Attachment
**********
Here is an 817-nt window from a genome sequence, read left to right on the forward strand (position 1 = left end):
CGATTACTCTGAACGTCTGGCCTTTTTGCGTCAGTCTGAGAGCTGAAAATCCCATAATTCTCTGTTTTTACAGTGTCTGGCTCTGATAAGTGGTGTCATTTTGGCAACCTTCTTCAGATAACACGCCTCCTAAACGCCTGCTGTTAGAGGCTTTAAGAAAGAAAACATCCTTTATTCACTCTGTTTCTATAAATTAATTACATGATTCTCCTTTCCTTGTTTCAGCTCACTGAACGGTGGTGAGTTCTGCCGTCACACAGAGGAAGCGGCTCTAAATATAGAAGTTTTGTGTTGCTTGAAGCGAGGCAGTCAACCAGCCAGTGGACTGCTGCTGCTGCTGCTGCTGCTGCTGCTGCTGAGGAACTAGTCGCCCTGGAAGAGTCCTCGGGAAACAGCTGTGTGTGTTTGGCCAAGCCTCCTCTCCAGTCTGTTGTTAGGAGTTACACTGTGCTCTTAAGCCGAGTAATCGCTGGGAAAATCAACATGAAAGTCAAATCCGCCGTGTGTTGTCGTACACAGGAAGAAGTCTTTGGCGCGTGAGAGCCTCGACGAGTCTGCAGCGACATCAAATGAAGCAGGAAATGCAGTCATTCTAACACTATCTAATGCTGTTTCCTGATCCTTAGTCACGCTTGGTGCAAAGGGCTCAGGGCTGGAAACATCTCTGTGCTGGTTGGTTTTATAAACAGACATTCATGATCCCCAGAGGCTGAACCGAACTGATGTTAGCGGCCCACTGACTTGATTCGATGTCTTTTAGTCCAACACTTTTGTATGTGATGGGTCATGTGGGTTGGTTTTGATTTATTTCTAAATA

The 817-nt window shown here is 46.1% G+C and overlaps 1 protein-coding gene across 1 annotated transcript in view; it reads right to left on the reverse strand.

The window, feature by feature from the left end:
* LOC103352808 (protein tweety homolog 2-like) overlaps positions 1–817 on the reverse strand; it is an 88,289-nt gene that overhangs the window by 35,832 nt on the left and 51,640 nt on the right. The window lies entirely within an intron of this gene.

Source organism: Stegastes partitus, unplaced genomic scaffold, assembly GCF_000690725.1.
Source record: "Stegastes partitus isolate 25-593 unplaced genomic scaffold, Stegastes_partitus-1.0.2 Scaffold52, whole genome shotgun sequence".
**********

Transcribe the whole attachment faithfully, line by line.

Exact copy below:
Here is an 817-nt window from a genome sequence, read left to right on the forward strand (position 1 = left end):
CGATTACTCTGAACGTCTGGCCTTTTTGCGTCAGTCTGAGAGCTGAAAATCCCATAATTCTCTGTTTTTACAGTGTCTGGCTCTGATAAGTGGTGTCATTTTGGCAACCTTCTTCAGATAACACGCCTCCTAAACGCCTGCTGTTAGAGGCTTTAAGAAAGAAAACATCCTTTATTCACTCTGTTTCTATAAATTAATTACATGATTCTCCTTTCCTTGTTTCAGCTCACTGAACGGTGGTGAGTTCTGCCGTCACACAGAGGAAGCGGCTCTAAATATAGAAGTTTTGTGTTGCTTGAAGCGAGGCAGTCAACCAGCCAGTGGACTGCTGCTGCTGCTGCTGCTGCTGCTGCTGCTGAGGAACTAGTCGCCCTGGAAGAGTCCTCGGGAAACAGCTGTGTGTGTTTGGCCAAGCCTCCTCTCCAGTCTGTTGTTAGGAGTTACACTGTGCTCTTAAGCCGAGTAATCGCTGGGAAAATCAACATGAAAGTCAAATCCGCCGTGTGTTGTCGTACACAGGAAGAAGTCTTTGGCGCGTGAGAGCCTCGACGAGTCTGCAGCGACATCAAATGAAGCAGGAAATGCAGTCATTCTAACACTATCTAATGCTGTTTCCTGATCCTTAGTCACGCTTGGTGCAAAGGGCTCAGGGCTGGAAACATCTCTGTGCTGGTTGGTTTTATAAACAGACATTCATGATCCCCAGAGGCTGAACCGAACTGATGTTAGCGGCCCACTGACTTGATTCGATGTCTTTTAGTCCAACACTTTTGTATGTGATGGGTCATGTGGGTTGGTTTTGATTTATTTCTAAATA

The 817-nt window shown here is 46.1% G+C and overlaps 1 protein-coding gene across 1 annotated transcript in view; it reads right to left on the reverse strand.

The window, feature by feature from the left end:
* LOC103352808 (protein tweety homolog 2-like) overlaps positions 1–817 on the reverse strand; it is an 88,289-nt gene that overhangs the window by 35,832 nt on the left and 51,640 nt on the right. The window lies entirely within an intron of this gene.

Source organism: Stegastes partitus, unplaced genomic scaffold, assembly GCF_000690725.1.
Source record: "Stegastes partitus isolate 25-593 unplaced genomic scaffold, Stegastes_partitus-1.0.2 Scaffold52, whole genome shotgun sequence".